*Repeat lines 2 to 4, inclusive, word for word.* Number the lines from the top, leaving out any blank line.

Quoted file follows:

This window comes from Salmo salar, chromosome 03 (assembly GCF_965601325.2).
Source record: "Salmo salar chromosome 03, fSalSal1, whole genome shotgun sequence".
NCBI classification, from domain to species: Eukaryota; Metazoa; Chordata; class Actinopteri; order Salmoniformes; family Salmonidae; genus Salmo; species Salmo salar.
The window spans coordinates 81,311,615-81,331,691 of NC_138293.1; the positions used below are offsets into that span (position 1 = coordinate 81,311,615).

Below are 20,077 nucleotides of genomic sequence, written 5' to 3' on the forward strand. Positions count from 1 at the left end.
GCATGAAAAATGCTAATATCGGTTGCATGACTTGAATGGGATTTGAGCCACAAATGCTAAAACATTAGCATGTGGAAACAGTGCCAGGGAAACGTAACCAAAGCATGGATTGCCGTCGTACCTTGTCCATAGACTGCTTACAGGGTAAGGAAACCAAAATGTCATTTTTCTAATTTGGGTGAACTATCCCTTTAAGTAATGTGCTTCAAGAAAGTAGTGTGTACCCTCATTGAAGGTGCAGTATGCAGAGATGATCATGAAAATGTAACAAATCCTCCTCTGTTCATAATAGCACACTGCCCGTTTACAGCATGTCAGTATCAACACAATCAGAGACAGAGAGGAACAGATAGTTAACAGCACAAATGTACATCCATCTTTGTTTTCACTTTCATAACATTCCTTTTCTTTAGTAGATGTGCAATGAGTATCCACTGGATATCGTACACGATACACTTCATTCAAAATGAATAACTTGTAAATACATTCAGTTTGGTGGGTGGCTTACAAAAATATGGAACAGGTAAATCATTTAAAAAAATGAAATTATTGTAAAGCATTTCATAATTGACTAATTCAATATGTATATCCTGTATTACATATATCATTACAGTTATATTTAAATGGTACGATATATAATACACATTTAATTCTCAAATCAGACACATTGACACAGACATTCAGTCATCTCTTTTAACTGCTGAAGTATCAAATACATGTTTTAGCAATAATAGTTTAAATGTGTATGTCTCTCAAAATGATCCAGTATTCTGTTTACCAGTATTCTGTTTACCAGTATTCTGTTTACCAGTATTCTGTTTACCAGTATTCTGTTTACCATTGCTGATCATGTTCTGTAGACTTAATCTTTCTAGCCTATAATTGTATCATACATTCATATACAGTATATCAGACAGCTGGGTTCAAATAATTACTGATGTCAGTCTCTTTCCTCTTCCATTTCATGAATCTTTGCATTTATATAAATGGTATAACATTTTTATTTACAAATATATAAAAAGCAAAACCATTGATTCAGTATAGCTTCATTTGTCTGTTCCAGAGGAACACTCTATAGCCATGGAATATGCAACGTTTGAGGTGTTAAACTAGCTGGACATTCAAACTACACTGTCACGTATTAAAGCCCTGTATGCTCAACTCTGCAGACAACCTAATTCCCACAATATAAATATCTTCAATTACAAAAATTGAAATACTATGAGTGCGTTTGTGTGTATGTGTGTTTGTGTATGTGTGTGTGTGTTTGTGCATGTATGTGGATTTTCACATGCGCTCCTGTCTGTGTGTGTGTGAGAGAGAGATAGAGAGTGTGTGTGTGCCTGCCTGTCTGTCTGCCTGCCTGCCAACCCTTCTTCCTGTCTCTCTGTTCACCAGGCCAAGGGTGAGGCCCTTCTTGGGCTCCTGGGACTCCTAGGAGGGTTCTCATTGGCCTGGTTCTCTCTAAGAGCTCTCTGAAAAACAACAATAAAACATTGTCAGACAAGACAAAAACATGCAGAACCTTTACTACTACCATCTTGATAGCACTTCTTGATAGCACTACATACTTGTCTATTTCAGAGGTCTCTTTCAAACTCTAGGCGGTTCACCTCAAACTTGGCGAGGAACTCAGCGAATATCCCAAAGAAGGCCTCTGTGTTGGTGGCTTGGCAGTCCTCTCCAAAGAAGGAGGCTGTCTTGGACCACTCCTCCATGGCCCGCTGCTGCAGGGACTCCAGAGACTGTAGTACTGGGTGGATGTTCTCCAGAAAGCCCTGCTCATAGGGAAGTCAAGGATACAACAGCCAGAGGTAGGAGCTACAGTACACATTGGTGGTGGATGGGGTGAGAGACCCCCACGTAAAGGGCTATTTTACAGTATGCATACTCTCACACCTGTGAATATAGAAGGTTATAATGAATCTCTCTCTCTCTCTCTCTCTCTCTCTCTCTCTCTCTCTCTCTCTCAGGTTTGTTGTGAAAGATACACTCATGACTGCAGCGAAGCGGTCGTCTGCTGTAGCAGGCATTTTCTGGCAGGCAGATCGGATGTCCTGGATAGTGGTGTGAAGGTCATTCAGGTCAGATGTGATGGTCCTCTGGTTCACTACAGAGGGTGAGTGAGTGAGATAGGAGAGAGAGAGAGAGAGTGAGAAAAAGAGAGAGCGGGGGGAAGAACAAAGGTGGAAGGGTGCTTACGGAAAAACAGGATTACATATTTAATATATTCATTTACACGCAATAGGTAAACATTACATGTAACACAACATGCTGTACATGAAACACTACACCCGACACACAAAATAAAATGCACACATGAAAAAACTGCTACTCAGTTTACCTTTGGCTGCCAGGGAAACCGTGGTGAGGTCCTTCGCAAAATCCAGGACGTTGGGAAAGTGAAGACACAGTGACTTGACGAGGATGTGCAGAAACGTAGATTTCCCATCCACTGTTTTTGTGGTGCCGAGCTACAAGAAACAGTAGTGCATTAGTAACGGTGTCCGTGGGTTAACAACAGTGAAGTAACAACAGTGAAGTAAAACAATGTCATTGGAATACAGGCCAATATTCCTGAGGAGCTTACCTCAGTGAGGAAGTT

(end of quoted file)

Source record: "Salmo salar chromosome 03, fSalSal1, whole genome shotgun sequence".
NCBI classification, from domain to species: Eukaryota; Metazoa; Chordata; class Actinopteri; order Salmoniformes; family Salmonidae; genus Salmo; species Salmo salar.
The window spans coordinates 81,311,615-81,331,691 of NC_138293.1; the positions used below are offsets into that span (position 1 = coordinate 81,311,615).